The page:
…was his name. He was born Edward Joseph Mahoney. I don’t know who thought up his marquee name, but it was pure genius. Upon entering public consciousness in ’77, “Eddie Money” perfectly expressed the transition from the last remnants of hippie-ish, pot-and-hashish spiritualism (which had ignited in the mid ’60s and was choking and sputtering by ’76) to the cocaine-fortified, disco-frequenting, coming-of-Reagan narcissism that began to take over. To me Eddie Money was Studio 54, glitter, sexual indulgence, nose candy, etc. Except I couldn’t afford nose candy back then. I couldn’t afford a lot of things. But Eddie could.
The current woke hoo-hah is over comedian Shane Gillis‘s coarse use of “racist, sexist, homophobic remarks”, per a 9.12 Variety story by Will Thorne and Elaine Low. The furor started with a resurfacing of an anti-Asian remark from Matt and Shane’s Secret Podcast. (I can’t find a link to the offensive podcast in question.) In the video, Gillis is heard saying “Chinatown’s fucking nuts…let the fucking chinks live there.”
“I’m happy to apologize to anyone who’s actually offended by anything I’ve said,” Gillis said in a statement. “My intention is never to hurt anyone but I am trying to be the best comedian I can be and sometimes that requires risks.”
Update: The Gillis scandal has instantly vanished in the wake of a shocking revelation that director Martin Scorsese willfully and maliciously used the term “chinks” in a scene in Mean Streets (’73). In an early discussion between Harvey Keitel and Robert De Niro‘s characters over a debt, De Niro complains to Keitel that “you’re leavin’ me with nothin’…we gotta go eat chinks?”
In the early ’70s the term “eat chinks” was a callous and insensitive urban phrase that meant “eating inexpensive Chinese food.”
Shocking as it may seem, Scorsese also had characters use the n-word in both Mean Streets and Taxi Driver (’76).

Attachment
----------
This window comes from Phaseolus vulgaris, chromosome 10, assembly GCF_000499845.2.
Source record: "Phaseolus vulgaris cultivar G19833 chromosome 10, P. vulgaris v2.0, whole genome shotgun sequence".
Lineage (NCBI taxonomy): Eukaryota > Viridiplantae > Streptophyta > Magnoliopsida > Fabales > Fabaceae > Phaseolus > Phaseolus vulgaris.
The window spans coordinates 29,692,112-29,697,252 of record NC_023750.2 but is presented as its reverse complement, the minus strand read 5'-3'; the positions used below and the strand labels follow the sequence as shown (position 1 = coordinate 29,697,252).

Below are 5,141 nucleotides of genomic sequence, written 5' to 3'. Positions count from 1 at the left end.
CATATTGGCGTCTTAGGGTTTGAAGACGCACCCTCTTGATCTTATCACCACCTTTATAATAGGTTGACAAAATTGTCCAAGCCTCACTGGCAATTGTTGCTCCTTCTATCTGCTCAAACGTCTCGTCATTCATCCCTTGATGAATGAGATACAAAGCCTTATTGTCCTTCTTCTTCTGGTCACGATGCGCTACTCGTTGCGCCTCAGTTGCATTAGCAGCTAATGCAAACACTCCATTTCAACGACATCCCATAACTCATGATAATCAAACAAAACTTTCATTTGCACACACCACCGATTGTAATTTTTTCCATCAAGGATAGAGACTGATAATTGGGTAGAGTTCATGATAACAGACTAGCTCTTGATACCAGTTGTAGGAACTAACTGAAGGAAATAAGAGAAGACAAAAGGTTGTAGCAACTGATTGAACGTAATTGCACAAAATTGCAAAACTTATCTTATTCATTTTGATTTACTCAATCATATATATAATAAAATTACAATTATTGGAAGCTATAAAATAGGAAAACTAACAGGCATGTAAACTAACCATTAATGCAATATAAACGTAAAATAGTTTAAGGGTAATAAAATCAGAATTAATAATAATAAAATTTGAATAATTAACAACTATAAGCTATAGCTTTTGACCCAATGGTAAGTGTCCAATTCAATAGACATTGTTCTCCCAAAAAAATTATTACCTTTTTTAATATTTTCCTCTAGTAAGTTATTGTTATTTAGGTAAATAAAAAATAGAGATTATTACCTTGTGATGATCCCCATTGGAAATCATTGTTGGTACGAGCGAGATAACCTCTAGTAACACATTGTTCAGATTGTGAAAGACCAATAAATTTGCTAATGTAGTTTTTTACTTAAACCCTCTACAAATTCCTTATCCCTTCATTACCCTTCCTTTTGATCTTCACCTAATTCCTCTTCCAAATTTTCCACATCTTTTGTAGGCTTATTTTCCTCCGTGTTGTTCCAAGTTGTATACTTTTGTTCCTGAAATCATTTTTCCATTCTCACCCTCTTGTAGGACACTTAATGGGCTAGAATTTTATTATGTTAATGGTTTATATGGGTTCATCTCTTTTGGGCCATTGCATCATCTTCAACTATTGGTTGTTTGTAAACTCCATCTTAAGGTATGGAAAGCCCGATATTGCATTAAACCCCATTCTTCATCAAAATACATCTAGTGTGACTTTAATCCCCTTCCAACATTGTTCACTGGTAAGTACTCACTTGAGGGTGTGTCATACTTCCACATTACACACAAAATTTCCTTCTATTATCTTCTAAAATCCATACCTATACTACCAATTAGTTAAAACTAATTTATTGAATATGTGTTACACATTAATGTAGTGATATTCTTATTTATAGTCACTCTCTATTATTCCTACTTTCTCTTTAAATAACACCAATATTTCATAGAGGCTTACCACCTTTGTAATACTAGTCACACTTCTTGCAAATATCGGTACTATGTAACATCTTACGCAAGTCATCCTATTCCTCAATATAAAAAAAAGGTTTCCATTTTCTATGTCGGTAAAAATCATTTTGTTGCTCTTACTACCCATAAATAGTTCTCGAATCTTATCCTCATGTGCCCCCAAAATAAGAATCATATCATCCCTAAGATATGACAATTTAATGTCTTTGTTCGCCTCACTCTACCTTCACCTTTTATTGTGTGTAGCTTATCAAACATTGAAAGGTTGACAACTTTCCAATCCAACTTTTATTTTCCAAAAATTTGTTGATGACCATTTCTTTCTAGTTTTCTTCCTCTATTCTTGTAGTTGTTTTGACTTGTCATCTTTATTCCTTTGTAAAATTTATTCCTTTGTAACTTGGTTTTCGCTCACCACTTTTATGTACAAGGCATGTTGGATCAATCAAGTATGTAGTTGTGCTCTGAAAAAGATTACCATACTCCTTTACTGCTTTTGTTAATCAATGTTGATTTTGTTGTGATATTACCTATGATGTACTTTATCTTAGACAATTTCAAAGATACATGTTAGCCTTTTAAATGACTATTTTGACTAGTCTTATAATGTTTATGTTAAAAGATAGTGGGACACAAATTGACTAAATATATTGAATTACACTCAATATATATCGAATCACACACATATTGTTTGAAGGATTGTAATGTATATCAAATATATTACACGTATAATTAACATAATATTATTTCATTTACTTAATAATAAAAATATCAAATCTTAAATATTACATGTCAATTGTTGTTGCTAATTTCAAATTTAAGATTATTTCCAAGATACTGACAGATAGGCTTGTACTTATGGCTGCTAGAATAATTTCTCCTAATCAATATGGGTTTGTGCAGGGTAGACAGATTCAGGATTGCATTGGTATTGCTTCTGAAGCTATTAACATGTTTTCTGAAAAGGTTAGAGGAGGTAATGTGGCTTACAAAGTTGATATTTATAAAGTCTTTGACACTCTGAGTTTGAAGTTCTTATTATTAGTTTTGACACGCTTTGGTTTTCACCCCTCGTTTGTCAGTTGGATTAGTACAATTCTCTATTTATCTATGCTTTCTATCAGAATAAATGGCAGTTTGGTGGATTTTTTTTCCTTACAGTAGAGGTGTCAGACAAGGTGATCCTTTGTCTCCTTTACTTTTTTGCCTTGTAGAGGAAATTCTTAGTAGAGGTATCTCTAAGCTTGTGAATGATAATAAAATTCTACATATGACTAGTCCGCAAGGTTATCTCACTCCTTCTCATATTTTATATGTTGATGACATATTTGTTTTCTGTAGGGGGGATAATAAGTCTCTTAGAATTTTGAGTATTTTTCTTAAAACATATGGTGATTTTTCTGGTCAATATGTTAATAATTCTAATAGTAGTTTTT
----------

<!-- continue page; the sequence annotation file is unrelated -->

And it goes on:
Gillis definitely used terms and phrases that any reasonable person would identify as hurtful and insensitive.
Should it matter one way or the other that Scorsese’s use of callous racial terminology happened over 40 years ago? A racist is a racist is a racist, no? How should Scorsese and for that matter De Niro be punished? Should they be forced to wear needle-sharp cactus sandals during promotional appearances for The Irishman?
Industry guy: “The real time and one-continuous-take thing is cool and all, but I hear 1917 is more of a commercial play than an awards thing. Children of Men is incredible, but that wasn’t an awards thing either. Even Dunkirk, which mounted a big below-the-line Oscar campaign, as 1917 could also be doing, didn’t win the big one, nor did Nolan pose a serious threat that year for the Best Director prize.”
HE to Industry Guy: “WHAT? Universal is going to promote the hell out of this as a Best Picture candidate. Movies shot in real time constitute a very proud tradition, going all the way back to High Noon and The Set-Up and on through Linklater’s Before Sunset and Greengrass’s United 93. On top of which 1917 delivers ‘shot in real time’ AND captured in one continuous shot a la Birdman…are you effing kidding me?”
“Children of Men was the best film of 2006, and eff the Academy slackers who didn’t or couldn’t recognize that for lack of brain cells. Dunkirk was blazing drop-dead brilliant. People are idiots. They voted for The Fucking Artist in 2011…empty Coke bottles, no hope.”
Industry Guy: “Universal is going to push it, of course, but is that the kind of movie that typically wins, Birdman notwithstanding? It feels gimmicky. It’ll all depend on the emotion of the story. Agreed on Children of Men. but just because something is the best, doesn’t mean the Academy will recognize it as such. are YOU fucking kidding ME? Dunkirk was very good, but hardly a masterpiece. Mendes is a warmer filmmaker than Nolan — I’ll grant you that. American Beauty has heart, ditto Road to Perdition.”
Do the sage executives at Sony marketing finally understand how inevitable it is that Brad Pitt will take the Best Supporting Actor Oscar early next year? And how pointless it is to push A Beautiful Day in the Neighborhood‘s Tom Hanks in the same category? Surely this is sinking in.
Filed at 12:41 pm by Variety‘s Gene Maddaus: “Felicity Huffman was sentenced on Friday to 14 days in prison for the crime of paying $15,000 to boost her daughter’s SAT score. Judge Indira Talwani also ordered her to serve 250 hours of community service and a year of probation, and pay a $30,000 fine.
“’Trying to be a good mother doesn’t excuse this,’ Talwani said in issuing her verdict. ‘The outrage in this case is a system that is already so distorted by money and privilege in the first place…you took the step of having one more advantage to put your child ahead.’